One outcome due this year which could have serious implications for redundancy laws is the government’s bid to have an Employment Appeal Tribunal finding on ‘protective awards’ overturned.
When High St giant Woolworths went into liquidation in 2009 with the loss of thousands of jobs, it prompted a major change in redundancy legislation.
Under UK law, a duty to inform and consult employees as a group is triggered when an employer is proposing to make 20 or more redundancies at ‘one establishment’ in a 90 day period.
If the duty is breached, a ‘protective award’ can be claimed of up to 90 days gross pay per employee.
This appears to be at odds with the EU Directive (on which the UK legislation was based) which does not refer to employees being at “one establishment” in order for the consultation obligations to apply.
Therefore, on behalf of Woolworths’ employees, two unions brought claims for ‘protective awards’ on the grounds that the liquidators had failed to consult with employee representatives.
The case hinged on whether each Woolworths shop was an establishment in its own right. If each shop was not an establishment, then the duty to consult was not engaged in respect of stores with less than 20 proposed redundancies. The Employment Appeal Tribunal ruled that the UK provisions should be interpreted consistently with the directive and the words “at one establishment” should be disregarded.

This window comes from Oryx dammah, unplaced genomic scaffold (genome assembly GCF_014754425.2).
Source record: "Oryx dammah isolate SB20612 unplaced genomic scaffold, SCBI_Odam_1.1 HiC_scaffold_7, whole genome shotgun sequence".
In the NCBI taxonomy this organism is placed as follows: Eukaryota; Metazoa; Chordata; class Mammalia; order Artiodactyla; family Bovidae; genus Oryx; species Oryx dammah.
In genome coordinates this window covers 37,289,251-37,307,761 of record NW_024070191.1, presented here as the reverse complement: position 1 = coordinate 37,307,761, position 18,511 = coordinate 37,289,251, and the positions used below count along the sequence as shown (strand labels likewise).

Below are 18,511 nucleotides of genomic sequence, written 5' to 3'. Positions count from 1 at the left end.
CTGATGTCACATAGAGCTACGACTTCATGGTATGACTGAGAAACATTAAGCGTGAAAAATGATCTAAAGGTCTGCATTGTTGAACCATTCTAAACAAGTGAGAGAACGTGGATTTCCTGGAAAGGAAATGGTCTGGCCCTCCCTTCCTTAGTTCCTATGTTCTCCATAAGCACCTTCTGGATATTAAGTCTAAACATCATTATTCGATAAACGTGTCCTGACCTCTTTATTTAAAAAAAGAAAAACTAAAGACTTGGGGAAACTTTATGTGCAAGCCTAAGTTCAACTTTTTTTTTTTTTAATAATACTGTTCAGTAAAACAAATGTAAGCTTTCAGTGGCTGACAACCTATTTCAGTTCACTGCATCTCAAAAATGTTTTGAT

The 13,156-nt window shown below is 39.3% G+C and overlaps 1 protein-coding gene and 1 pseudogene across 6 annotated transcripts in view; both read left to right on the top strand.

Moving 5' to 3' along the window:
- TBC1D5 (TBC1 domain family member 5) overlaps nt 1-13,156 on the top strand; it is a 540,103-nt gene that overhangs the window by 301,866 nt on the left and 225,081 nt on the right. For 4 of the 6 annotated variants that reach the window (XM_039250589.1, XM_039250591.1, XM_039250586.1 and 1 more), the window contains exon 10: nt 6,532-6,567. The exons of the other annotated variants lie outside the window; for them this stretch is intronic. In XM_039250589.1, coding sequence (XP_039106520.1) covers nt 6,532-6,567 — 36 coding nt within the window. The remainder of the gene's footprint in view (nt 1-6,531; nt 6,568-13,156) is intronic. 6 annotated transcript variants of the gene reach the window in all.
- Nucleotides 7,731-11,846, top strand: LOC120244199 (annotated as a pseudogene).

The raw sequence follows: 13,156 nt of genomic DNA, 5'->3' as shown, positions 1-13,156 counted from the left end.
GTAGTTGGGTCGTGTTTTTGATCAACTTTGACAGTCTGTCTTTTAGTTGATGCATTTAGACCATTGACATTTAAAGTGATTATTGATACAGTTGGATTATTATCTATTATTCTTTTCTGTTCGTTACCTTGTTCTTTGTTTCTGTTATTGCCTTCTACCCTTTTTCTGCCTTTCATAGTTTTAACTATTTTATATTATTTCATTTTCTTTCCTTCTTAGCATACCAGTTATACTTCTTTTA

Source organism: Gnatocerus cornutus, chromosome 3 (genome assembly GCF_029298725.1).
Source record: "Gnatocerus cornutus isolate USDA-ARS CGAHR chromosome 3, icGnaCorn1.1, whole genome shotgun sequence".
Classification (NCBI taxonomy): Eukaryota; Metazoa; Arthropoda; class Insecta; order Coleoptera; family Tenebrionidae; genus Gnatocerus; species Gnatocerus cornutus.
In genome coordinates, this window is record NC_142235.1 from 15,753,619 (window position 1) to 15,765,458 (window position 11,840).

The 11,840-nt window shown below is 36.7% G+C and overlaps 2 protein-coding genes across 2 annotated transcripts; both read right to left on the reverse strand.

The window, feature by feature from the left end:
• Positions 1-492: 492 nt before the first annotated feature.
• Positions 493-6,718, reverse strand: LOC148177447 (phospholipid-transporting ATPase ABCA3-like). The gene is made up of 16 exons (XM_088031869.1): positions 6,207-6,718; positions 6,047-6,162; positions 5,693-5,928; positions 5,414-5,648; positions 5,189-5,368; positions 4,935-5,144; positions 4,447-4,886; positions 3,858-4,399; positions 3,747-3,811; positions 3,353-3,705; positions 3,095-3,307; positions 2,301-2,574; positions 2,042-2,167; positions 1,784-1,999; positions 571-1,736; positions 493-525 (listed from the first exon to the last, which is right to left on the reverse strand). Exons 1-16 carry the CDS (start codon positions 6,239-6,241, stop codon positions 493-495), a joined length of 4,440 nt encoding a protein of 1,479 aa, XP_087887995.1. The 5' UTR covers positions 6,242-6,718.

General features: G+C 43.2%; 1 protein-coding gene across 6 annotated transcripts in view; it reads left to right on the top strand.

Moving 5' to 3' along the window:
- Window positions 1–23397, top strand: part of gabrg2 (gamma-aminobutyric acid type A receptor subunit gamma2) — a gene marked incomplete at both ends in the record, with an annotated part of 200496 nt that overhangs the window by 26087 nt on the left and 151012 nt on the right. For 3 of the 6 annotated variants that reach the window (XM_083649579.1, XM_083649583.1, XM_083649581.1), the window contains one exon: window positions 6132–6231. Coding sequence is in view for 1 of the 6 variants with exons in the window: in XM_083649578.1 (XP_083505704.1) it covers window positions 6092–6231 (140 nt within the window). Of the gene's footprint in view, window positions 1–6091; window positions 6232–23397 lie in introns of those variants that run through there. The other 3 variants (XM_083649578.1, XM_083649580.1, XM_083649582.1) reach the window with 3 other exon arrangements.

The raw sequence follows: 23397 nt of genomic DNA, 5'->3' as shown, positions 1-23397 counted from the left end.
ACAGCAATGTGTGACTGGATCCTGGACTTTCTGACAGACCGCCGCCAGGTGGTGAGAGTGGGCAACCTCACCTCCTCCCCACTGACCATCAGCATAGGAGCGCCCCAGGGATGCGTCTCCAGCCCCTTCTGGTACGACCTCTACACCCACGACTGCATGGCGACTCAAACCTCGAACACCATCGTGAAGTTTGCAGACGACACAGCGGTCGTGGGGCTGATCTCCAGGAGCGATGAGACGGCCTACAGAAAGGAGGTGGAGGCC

Therefore, where an employer proposes 20 or more redundancies across its organisation within a 90 day period, it will have collective consultation obligations even if the number of employees proposed for redundancy at each of its sites is fewer than 20. This decision has been appealed by the Government and will go to the Court of Appeal in January 2014.
If this decision is upheld by the Court of Appeal, it will usher in substantial changes with significant consequences for employers with multiple sites.
In order to avoid the risk of expensive collective claims, employers need to ensure that redundancies across the business are monitored centrally and, where necessary, that the collective consultation redundancy obligations are met.
Employers who fail to comply with equal pay legislation will also be targeted this year. Those who have lost an equal pay claim may be forced to undergo an ’equal pay audit’. Those which fail to do so can expect to be subject to a punitive £5000 fine.
A consultation process was carried out last summer with the findings expected to be published soon with ‘equal pay audit’ legislation being implemented in October 2014.
During the consultation process it was discussed whether inequality findings should be made public in a bid to deter unscrupulous employers. So it will be of great interest to see if the government adopts this tactic when the legislation is finalised.
It’s clear to those who advise on employment law that 2013 was a year of great change with the ramifications set to be felt for many years to come, although it’s very early, it looks as though 2014 is set to be another memorable year for employer/ worker relations.